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What's the purpose?


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Maybe I am missing something here but what is the purpose of diluting shareholders to buy in the minority interest in ORH?  You can say the shares went to strong hands but doesn't FFH already have a strong shareholder base?  How does it create intrinsic value other than lowering the public reporting costs or ORH?  Was ORH's intrinsic value that much greater then FFH's when they are trading at about the same discount to book?  I am having a hard time seeing the advantage other than a cosmetic one of appearence?  TIA

 

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Maybe I am missing something here but what is the purpose of diluting shareholders to buy in the minority interest in ORH?  You can say the shares went to strong hands but doesn't FFH already have a strong shareholder base?  How does it create intrinsic value other than lowering the public reporting costs or ORH?  Was ORH's intrinsic value that much greater then FFH's when they are trading at about the same discount to book?  I am having a hard time seeing the advantage other than a cosmetic one of appearence?  TIA

 

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I always felt it was to their advantage to have a publicly traded sub where they could put excess capital to work but I think we just need to see where they go with all this.  Buying it back gives them tremendous flexibility...all of their subs are over capitalized.  

 

 

 At this point I'm speculating but maybe we'll see them go after a Esurance, 21st century type car insurer.  They made a weird play on Progressive a few months back, put 50 million to work and then 3 months later sold out...maybe they saw some fundamental flaw that they could exploit?  Allstate and Farmers are just begging to have their @ss handed to them.  In Omaha Warren said that about 100 people signed up for Geico that weekend which paid for the entire event!  With a 97% satisfaction rate...short term float really works like long term float!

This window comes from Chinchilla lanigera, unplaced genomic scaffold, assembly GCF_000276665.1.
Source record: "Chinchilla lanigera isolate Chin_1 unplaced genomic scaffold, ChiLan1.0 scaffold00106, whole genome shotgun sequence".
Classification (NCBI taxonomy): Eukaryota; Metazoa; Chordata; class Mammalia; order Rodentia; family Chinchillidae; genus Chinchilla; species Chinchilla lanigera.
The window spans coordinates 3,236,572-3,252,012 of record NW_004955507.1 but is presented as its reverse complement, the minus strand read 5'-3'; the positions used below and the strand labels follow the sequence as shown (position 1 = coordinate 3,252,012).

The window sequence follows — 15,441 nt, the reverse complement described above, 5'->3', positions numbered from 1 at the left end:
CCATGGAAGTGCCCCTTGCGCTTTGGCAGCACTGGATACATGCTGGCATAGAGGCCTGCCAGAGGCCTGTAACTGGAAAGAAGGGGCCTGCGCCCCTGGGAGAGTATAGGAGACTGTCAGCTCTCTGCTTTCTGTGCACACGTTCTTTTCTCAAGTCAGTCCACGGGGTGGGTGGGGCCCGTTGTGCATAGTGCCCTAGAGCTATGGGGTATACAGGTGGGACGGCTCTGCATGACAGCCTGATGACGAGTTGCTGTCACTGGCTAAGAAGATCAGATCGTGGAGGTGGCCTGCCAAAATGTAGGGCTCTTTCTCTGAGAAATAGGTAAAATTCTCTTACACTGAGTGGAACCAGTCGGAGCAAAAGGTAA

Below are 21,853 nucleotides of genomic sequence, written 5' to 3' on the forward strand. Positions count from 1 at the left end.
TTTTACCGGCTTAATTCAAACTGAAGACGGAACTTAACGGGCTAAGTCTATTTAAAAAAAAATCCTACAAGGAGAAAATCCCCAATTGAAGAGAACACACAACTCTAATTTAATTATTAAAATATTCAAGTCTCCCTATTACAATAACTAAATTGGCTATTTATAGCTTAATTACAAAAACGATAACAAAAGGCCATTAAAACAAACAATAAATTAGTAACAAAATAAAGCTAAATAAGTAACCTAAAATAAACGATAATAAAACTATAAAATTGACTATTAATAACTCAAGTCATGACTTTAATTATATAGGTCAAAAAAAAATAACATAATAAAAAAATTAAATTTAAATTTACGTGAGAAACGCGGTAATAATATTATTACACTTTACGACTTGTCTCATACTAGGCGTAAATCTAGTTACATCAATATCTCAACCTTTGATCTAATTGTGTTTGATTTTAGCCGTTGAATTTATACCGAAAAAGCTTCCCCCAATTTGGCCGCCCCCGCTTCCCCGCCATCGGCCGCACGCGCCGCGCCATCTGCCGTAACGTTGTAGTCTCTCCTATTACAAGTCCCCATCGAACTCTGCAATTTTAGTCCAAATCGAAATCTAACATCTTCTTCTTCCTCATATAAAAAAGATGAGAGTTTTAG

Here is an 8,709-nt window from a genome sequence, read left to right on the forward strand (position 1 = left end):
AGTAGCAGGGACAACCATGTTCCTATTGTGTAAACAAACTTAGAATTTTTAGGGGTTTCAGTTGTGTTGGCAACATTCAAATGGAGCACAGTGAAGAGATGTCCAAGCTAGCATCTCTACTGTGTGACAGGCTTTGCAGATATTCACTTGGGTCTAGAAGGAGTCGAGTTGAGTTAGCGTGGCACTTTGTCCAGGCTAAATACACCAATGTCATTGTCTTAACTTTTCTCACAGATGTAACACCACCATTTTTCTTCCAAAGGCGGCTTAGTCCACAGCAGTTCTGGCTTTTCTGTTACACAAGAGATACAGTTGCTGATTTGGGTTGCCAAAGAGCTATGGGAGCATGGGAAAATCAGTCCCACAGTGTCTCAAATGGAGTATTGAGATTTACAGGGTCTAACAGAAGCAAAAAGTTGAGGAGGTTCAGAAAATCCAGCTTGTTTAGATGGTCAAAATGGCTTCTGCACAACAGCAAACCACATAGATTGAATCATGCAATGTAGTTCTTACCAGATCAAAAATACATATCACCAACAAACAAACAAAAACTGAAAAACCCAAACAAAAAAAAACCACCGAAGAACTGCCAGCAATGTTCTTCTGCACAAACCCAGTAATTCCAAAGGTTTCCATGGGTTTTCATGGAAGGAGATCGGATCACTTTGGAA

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The purpose should be to make more money. Odyssey Re is Fairfax's division with the highest return on equity and its largest. Buying more at a reasonable price can only make sense.

 

I am kind of surprised at this dilution fear while IMO, Fairfax shareholders should rejoyce. The offering was done at $347 U.S. which is quite above the $315.90 book value at June 30. It is a given that book value is higher now, but I figure it is around $335 to $340 looking at various markets impacting their assets and taxes. Odyssey Re book value is likely around $55 now. Even if we are more optimistic and assume that Fairfax issued shares at exactly their current book value, the maximum cost above book to buy the rest of ORH is only $155 million (15.5 million shares x ($65 - $55)).

 

It means a pretty good investment just on cost savings alone which should be around $20 million a year. You also have to admit that ORH book value has to be more valuable than the book of something like their runoff.

 

To me dilution is not buying a terrific asset at a reasonable price, but issuing shares below book to survive. Like we have seen during the 7 lean years. And to issue shares to keep it in cash. IMO, this is where Fairfax shareholders should pay their attention at this time.

 

As I mentioned before, it would be great if Fairfax could deploy their $1 billion of cash at holdco in a more efficient manner: 100% in their best ideas (equities or others) and hedged if needed for a rainy day. This way you would get great returns with this money and still solid ratings. It may be part of the grand plan.